Russia is an acknowledged leader of the global movement to assert "traditional" values. Yet when it comes to abortion – a bedrock issue for most traditionalists – the Kremlin is sticking to a largely pro-choice stance that puts it at odds with the Russian Orthodox Church.
Tension over abortion has been simmering for years between the church (ROC) and government. In September 2016, Russian Orthodox Patriarch Kirill signed a petition to the federal government to ban abortion, calling for fetuses to receive the same legal protections as living persons. The petition's sponsor, leading Russian anti-abortion group For Life!, reached its goal of collecting 1 million signatures in August 2017, and late last year submitted the petition to President Vladimir Putin.
Rejection was a foregone conclusion: During a press conference last December, Putin maintained his commitment to legal protections for abortion and cautioned against drastic measures. He highlighted the government’s support for increased social welfare programs for mothers and families as the preferred method for addressing Russia's shrinking population. Crucially, he invoked a need to follow the example of other “civilized nations” on the matter.
Russian leaders view population decline as a national security issue. A May report by the United Nations predicted that Russia’s population would fall by 11 million (7.6 percent) by 2050, and would be increasingly concentrated in cities.
Putin’s position on an abortion ban clashed with the church’s perception of Russia’s moral duty to protect the “traditional family” from the eroding pressures of Western liberalism. The president’s dismissal of the ban, and his appeal to the example of the “civilized world,” thus highlighted an area of church-state tension.
The ROC is constantly negotiating between its prescribed role as a partner in a governmental project to increase Russia's population, and its mission to promote Orthodox moral principles. An element in this moral mission is the total elimination of abortion. The government, on the other hand, seeks to reduce abortion not for moral considerations, but to increase the population; the state relies on the church to promote Orthodox ideals about motherhood primarily as a means of supplementing the financial incentives it offers for women to have children.
The 2017 anti-abortion petition was primarily a tactic by traditionalist leaders to invigorate what they believed was a silent majority in Russia. The ultimate aim is to keep pushing incremental limits on abortion rights.
The ROC, in part because of its close relationship to the state, has had some success in influencing abortion-related legislation. For example, in 2011, it successfully lobbied to enshrine mandatory pre-abortion waiting periods, as well as uphold a doctor’s right to refuse to perform the procedure.
At 44.6/100 live births, according to government figures, Russia’s abortion rate is among the highest in the world; yet it has fallen from 117/100 in 2005 and 235/100 in 1993.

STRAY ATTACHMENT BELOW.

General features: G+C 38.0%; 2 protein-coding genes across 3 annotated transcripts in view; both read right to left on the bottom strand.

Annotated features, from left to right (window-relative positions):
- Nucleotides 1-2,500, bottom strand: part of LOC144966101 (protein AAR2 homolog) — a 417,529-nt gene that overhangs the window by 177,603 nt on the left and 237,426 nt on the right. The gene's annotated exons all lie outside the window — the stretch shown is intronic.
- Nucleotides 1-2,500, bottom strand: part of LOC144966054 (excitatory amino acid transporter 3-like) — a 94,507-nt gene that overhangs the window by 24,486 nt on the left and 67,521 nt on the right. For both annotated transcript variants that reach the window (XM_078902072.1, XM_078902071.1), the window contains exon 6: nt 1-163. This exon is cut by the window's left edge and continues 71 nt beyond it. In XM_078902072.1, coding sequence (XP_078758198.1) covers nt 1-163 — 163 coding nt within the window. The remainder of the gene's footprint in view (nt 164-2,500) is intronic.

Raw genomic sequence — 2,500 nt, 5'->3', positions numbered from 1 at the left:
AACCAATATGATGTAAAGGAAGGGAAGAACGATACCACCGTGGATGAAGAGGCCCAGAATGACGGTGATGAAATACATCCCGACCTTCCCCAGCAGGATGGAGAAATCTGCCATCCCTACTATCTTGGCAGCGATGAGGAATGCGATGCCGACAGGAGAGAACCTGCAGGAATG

In promoting an anti-abortion agenda, the ROC has benefited from the support of like-minded deputies in the State Duma, such as Elena Mizulina. Among the policy changes that the Church and its allies are currently promoting is an initiative to remove abortion procedures from federally funded medical insurance coverage. Church leaders maintain that state-funded abortions constitute a violation of public conscience.
The repeated defeat of many anti-abortion proposals, including insurance limitations, clearly demonstrates that the Kremlin is not inclined to regulate abortion based on moral or religious grounds. While the state has in recent years approved increasingly restrictive legislation – most recently, as of December 2017, clinics must seek a special license to perform abortions – there is no indication that authorities are moving to eliminate access.
One area where the church and state work closely together is pre-abortion counseling. In 2007, the Ministry of Health began forming consultation centers, attached to each abortion clinic, where Orthodox clergy and psychologists often try to dissuade women. In 2015, Patriarch Kirill and Minister of Health and Social Development Veronika Skvortsova signed an agreement to expand the pre-abortion counseling framework.
Church leaders rationalize working with the government on abortion-related issues as an opportunity to mitigate the country’s high abortion rate. Although a total ban does not appear imminent, the situation would be worse if the church refused to work with the state on the issue entirely, ROC leaders say.
It will be difficult for church and state to reconcile their positions. For the state, cooperation with the church is a pragmatic way of encouraging population growth. For the church, however, the abortion debate is connected to a broader desire to bring about a wide-scale cultural transformation.
The ROC values its public platform, where it can trumpet its anti-abortion message. In turn, the state attributes lower abortion rates in part to the church’s work, especially in the area of abortion counseling. As long as the state maintains the ROC’s platform and continues its current policy course, it is unlikely that a majority of the ROC leadership will condemn officials outright for their reluctance to support an outright ban. Rather, for the foreseeable future, church and state will likely continue to promote their partnership as the vanguard of global traditional values. Meanwhile, expect the church to keep pressuring the state for a total ban.
Diana Dukhanova received a PhD in Slavic Studies from Brown University in 2017. She is currently visiting assistant professor of Russian at the College of the Holy Cross in Massachusetts.
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